border Meaning in the Cambridge English Dictionary
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Meaning of “border” in the English Dictionary

"border" in British English

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bordernoun [C]

uk   /bɔː.dər/  us   /ˈbɔːr.dɚ/

border noun [C] (DIVISION)

B1 the ​line that ​divides one ​country from another: Were you ​stopped at the border? The ​traincrosses the border between France and Spain. The two ​countries have had ​frequent border ​disputes.
More examples

border noun [C] (EDGE)

a ​strip that goes around or along the ​edge of something, often as ​decoration: The ​dress was ​white with a ​delicatelace border. a ​picture with a ​decorative/​plain border a ​narrowstrip of ​ground around a ​garden, usually ​planted with ​flowers: to ​weed/​plant the borders

borderverb

uk   /bɔː.dər/  us   /ˈbɔːr.dɚ/

border verb (FORM EDGE)

[T usually passive] to ​form a ​line around the ​edge of something: The ​fields are bordered by ​talltrees.

border verb (BE NEXT TO)

[T] to be next to and have a border with another ​country: Swaziland borders ​SouthAfrica and Mozambique.
bordering
adjective uk   us   /-ɪŋ/
bordering ​countries/​counties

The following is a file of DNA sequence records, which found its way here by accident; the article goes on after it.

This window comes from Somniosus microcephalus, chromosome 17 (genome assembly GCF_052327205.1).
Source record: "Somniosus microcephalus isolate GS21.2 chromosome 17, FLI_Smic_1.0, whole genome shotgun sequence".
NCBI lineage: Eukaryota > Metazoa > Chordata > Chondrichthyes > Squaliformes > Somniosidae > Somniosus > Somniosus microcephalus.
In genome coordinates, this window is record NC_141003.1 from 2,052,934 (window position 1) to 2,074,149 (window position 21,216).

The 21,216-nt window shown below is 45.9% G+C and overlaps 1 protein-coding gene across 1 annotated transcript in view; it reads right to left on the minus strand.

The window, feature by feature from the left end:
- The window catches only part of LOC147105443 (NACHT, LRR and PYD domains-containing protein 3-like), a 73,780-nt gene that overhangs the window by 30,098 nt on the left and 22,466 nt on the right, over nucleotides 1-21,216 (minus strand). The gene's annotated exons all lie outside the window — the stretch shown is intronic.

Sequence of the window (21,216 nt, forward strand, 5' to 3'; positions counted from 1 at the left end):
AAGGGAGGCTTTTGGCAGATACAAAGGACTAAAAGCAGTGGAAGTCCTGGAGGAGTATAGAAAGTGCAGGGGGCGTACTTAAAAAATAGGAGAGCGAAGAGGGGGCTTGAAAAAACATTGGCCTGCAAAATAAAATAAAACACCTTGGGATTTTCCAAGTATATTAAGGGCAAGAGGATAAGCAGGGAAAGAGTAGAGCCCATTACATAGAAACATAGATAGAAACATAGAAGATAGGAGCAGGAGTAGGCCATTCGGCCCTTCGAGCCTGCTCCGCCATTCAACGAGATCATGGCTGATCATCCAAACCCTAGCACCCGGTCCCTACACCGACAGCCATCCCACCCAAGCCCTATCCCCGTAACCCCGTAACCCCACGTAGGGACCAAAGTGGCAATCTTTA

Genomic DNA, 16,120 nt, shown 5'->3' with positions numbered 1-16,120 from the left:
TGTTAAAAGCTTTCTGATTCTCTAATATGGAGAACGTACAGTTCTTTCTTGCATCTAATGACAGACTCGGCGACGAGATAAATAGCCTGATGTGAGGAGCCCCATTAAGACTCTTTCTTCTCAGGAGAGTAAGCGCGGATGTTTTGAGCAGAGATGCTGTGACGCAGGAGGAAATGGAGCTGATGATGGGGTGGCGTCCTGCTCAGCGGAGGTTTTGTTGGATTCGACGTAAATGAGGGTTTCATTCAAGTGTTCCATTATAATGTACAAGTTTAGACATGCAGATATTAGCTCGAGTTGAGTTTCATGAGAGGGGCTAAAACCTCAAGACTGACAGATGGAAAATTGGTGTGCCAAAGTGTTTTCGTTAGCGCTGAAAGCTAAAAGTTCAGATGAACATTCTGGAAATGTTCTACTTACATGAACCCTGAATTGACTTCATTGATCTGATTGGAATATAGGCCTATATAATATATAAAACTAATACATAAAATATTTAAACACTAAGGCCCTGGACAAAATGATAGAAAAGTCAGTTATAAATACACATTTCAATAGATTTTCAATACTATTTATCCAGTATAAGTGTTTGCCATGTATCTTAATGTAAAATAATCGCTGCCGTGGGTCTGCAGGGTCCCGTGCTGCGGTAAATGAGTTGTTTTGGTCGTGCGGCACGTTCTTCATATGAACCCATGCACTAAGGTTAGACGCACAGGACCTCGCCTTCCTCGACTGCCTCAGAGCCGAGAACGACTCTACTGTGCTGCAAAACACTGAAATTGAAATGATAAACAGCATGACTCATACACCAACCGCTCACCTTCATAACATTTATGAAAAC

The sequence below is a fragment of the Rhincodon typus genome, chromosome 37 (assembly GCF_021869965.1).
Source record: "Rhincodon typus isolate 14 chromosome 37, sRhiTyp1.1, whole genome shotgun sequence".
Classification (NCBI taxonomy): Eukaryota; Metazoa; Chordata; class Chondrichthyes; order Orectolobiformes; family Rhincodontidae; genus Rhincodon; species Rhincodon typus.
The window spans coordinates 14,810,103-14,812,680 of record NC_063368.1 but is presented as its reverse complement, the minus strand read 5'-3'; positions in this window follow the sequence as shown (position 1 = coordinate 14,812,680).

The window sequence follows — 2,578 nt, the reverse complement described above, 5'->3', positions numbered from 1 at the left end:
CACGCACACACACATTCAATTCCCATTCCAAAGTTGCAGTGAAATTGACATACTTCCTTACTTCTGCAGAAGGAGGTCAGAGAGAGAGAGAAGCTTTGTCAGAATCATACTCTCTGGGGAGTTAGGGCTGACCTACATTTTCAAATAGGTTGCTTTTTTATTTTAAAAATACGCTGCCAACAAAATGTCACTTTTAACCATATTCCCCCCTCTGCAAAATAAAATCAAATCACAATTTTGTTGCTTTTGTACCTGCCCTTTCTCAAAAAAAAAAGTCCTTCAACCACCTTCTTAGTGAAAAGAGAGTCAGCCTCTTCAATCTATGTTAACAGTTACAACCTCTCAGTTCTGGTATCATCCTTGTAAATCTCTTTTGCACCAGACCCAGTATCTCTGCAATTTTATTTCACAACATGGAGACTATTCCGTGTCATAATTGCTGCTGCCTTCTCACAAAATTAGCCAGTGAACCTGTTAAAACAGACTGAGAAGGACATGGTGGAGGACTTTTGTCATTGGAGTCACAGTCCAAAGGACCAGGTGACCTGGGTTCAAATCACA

Phrasal verbs
(Definition of border from the Cambridge Advanced Learner’s Dictionary & Thesaurus © Cambridge University Press)

"border" in American English

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bordernoun [C]

 us   /ˈbɔr·dər/

border noun [C] (DIVISION)

(also borderline) the ​line that ​divides one ​country or ​place from another: The Rio Grande ​formspart of the US border.

border noun [C] (EDGE)

a ​strip that goes around or along the ​edge of something, or the ​edge itself: The ​card has a ​prettydesign around the border.

borderverb

 us   /ˈbɔr·dər/

border verb (BE NEXT TO)

[I/T] to be next to another ​country or ​place: [T] Guatemala borders Mexico. [I] Wisconsin borders on Illinois.

border verb (FORM EDGE)

[T] to ​form a ​strip along the ​edge of something: The ​road borders the ​coast for several ​miles.
Phrasal verbs
(Definition of border from the Cambridge Academic Content Dictionary © Cambridge University Press)
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